The Other Red Planet

nh-7-2-15_pluto_globesMars is red because of iron oxide in the planet’s soil. Why is Pluto red? We don’t know yet, but the best guess is that it’s the result of UV light and cosmic rays interacting with hydrocarbons on the Pluto’s surface. We’ll learn more about the planet as the New Horizons spacecraft flies by on 14 July.

Image Credit: NASA

More Pluto

nh-7-1-15_pluto_charonNew color images from the New Horizons spacecraft show two very different sides of the Pluto. One has a series of evenly spaced spots along the equator, each about the size of the state of Missouri. While the origin of the spots is a mystery for now, the answer may be revealed as the spacecraft continues its approach to the dwarf planet.

The pictures above were generated by combining black-and-white images of Pluto and Charon from the spacecraft’s Long-Range Reconnaissance Imager (LORRI) with lower-resolution color data from the Ralph instrument to produce these views. The planet and its largest moon are shown in approximately true color as they would appear to someone riding on the spacecraft.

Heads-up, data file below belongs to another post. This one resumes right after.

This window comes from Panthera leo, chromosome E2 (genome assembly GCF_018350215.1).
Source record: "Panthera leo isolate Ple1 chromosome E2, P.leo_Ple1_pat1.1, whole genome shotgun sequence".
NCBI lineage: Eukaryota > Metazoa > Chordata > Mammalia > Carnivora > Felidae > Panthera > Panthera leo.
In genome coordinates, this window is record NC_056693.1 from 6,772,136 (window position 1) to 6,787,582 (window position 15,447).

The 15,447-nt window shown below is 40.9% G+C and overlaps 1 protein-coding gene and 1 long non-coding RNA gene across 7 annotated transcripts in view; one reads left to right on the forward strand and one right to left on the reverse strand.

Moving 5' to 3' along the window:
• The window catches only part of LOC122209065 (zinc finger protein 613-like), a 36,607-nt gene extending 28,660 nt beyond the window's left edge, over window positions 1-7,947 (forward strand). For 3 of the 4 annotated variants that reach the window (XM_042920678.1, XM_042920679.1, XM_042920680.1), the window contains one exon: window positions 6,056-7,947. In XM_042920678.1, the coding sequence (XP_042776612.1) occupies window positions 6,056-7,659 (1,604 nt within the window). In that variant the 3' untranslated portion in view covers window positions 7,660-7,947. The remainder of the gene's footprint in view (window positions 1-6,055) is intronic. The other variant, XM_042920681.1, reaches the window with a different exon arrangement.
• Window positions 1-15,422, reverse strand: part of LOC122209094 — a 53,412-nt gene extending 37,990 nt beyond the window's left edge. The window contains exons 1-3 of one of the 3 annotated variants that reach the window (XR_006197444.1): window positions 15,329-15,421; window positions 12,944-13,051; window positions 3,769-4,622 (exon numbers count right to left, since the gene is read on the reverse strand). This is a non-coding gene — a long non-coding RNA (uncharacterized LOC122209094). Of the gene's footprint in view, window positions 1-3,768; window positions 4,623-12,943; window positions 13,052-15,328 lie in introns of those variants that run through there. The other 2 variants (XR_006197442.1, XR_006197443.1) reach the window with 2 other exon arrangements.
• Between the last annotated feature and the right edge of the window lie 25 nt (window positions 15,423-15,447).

Image Credit: NASA

Triple Crescent

Triple CrescentSaturn has many moons. The three shown here—Titan, Mimas, and Rhea—show marked contrasts in their surface features. Titan, Saturn’s largest moon and the largest moon in this image, appears fuzzy because we only see its clouds. Because Titan’s atmosphere refracts light around the moon, its crescent is wrapped just a little further around the moon than it would on an airless body. Rhea (upper left) appears rough because its icy surface is heavily cratered. A close inspection of Mimas, though difficult to see at this scale, would show surface irregularities because of its violent history.

Image Credit: NASA

One more thing … If it’s clear where you are this evening, go outside and look up in the western sky just after sunset. There’s a conjunction of Venus and Jupiter tonight. They will be separated by less than half the diameter of the Full Moon.

NGC 6153

A nitrogen-rich nebula This is NGC 6153. The faint blue haze is what remains of a star like the sun after it had depleted most of its fuel. When that happened, the outer layers of the star were ejected and then ionized by the ultraviolet light from hot core of the star, forming the nebula.

NGC 6153 is a planetary nebula which contains large amounts of neon, argon, oxygen, carbon and chlorine—up to three times more than can be found in our solar system. It contains five times more nitrogen than our sun! It could be that the star developed higher levels of these elements as it grew and evolved, but it is more likely that the star originally formed from a cloud of material that already contained an abundance of those elements.

Image Credit: ESA / NASA